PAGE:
It’s appalling, really
It’s appalling, really, that I’ve spent so much time on it–my third manuscript, The Koltsovo Legacy, the one that preceded Eyewall.
I was thinking, as I finished my fourth major rewrite of The Koltsovo Legacy recently, that I’d been working on it for maybe three years. Then I went back through my records. Arrrghh. It’s been the better part of seven years! No wonder I haven’t played more golf… aside from the fact it’s expensive and I tend to yell FORE! a lot. Seven years.
You’d think a guy would learn after seven years. Well, I believe I have (though some would argue, maybe not the right lesson). I think it’s a better novel now. And I received at least a tiny acknowledgement of that in June when it won first place at the Southeastern Writers Association Workshop, the same thing Eyewall did in 2008.
First place. A far cry from Koltsovo’s first venture into the public eye at the workshop in 2005. I was feeling pretty good about it back then, thought I knew all about the craft of novel writing. What a blockhead. I didn’t have a clue. Well, maybe a clue, but I was missing about 105 of them.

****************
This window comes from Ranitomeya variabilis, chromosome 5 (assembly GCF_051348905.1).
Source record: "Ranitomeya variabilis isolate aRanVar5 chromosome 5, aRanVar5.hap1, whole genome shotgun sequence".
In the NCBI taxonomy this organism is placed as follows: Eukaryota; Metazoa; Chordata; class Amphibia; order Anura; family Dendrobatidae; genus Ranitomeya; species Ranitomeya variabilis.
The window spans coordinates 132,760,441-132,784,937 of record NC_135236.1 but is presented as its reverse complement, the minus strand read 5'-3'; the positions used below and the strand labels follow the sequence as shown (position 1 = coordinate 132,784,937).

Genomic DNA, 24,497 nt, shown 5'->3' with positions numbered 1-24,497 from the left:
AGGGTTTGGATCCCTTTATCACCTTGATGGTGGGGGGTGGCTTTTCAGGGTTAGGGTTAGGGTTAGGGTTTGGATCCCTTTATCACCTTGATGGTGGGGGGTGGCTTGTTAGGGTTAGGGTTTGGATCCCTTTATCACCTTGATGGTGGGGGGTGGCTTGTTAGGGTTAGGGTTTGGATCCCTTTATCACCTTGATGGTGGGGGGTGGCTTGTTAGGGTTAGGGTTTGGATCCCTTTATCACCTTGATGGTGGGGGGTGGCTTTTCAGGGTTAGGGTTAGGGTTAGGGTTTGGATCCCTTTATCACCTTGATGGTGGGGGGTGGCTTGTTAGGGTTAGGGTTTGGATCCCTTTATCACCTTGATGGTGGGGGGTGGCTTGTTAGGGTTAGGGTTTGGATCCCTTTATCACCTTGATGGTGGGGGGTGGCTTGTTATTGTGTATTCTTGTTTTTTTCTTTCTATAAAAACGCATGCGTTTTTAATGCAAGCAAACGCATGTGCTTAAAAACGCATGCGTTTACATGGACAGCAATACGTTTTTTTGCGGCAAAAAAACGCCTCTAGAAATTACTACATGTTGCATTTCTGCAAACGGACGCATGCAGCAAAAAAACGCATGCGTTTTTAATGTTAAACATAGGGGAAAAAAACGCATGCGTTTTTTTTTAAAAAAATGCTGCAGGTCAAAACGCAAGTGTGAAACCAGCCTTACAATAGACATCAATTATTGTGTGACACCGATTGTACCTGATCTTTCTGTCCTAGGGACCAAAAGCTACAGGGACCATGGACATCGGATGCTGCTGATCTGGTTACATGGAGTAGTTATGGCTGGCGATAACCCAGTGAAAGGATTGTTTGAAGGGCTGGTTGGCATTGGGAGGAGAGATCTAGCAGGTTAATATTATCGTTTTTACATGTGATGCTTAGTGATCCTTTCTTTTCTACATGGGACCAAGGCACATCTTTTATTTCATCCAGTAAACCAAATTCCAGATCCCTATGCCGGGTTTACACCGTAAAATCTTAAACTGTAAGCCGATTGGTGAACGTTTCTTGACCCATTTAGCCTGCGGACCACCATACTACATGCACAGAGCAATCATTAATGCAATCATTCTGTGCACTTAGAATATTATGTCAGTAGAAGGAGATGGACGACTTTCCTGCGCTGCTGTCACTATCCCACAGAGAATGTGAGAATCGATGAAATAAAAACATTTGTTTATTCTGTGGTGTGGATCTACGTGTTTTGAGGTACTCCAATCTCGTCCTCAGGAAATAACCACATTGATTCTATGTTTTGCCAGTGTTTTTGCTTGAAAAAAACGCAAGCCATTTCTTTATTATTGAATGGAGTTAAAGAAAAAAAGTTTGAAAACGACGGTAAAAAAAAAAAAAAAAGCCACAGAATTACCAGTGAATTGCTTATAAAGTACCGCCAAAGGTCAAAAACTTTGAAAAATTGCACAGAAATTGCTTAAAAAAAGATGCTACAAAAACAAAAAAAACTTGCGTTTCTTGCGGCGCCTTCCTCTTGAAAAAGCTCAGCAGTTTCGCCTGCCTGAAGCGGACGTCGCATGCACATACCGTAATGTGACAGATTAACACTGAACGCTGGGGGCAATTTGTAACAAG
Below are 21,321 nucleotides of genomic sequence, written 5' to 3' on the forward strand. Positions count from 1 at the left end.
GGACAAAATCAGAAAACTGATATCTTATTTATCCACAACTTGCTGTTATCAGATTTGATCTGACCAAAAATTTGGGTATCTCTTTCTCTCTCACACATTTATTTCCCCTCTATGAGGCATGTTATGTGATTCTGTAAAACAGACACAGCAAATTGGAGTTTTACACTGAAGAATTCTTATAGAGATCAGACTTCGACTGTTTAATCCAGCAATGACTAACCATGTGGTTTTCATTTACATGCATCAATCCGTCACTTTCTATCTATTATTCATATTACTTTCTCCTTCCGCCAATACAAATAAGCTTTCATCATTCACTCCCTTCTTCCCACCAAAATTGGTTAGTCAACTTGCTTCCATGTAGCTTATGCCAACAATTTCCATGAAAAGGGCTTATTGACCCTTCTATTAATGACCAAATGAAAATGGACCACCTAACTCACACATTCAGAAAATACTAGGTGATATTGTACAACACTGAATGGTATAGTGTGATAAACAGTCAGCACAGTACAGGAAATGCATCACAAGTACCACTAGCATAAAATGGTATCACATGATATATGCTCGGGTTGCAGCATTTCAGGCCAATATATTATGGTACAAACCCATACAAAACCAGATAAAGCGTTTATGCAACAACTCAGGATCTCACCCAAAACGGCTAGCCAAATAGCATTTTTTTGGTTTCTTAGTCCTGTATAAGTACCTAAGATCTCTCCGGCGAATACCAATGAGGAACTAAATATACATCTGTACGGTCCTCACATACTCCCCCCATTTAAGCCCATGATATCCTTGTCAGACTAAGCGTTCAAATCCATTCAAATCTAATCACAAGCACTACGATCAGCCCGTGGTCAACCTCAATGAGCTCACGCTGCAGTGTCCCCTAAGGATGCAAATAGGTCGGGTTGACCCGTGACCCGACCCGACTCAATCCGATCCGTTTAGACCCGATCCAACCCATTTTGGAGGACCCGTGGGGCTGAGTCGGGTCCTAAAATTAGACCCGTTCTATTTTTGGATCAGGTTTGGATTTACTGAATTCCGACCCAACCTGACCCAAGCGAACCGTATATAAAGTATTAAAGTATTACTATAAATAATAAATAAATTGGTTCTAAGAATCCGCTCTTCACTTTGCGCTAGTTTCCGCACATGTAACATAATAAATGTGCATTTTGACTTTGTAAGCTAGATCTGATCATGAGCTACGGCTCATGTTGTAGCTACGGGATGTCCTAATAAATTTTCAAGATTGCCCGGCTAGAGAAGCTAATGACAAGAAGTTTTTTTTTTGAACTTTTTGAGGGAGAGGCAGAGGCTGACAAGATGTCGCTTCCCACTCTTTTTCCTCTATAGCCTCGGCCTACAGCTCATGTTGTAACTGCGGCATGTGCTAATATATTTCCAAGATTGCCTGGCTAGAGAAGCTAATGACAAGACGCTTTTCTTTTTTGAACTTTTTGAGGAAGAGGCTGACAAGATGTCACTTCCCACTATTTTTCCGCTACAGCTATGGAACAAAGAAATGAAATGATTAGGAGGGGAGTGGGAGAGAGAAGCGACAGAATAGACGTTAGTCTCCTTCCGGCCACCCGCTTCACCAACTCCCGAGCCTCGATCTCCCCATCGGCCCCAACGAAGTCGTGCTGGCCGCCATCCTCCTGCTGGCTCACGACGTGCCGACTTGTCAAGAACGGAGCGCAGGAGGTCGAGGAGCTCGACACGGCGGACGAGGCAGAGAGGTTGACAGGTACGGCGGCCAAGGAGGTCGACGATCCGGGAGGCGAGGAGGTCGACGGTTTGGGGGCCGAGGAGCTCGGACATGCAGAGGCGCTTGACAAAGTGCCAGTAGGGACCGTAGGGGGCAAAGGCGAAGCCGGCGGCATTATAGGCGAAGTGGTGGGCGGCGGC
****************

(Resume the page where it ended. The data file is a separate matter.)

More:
Anyhow, best-selling author Steve Berry was doing the novel critique that year. I thought I was extremely lucky to have Steve looking at my stuff, one thriller writer to another, and was sure he’d be impressed with what I’d cranked out: “This is great stuff, Buzz. I think I can hook you up with my agent. Hang on while I make a phone call.”
Sure. His exact words as he handed my sliced-and-diced manuscript back to me were: “You’ve got a lot of work to do.” I wonder if he heard my confidence whistling out of me like air from a deflating balloon. I shuffled back to motel room and downed two bottles of Jack Daniels. True story. Fortunately they were the little 2-0z airline bottles. I felt better the next morning and got back in the saddle.
So here I am, seven years down the trail. At least now I know I can write something publishable, re Eyewall.
I think I’ll play golf Monday.
[…] As near as I can figure out, the gestation period for a novel–at least one of mine–is roughly the same as for a human baby. At times, it seems just as uncomfortable, too. (I’m not speaking from personal experience, just observation.) And by gestation period, I don’t mean writing the book, I mean just coming up with a quasi-coherent outline–the story, if you will. (Actually writing the thing can take years.) […]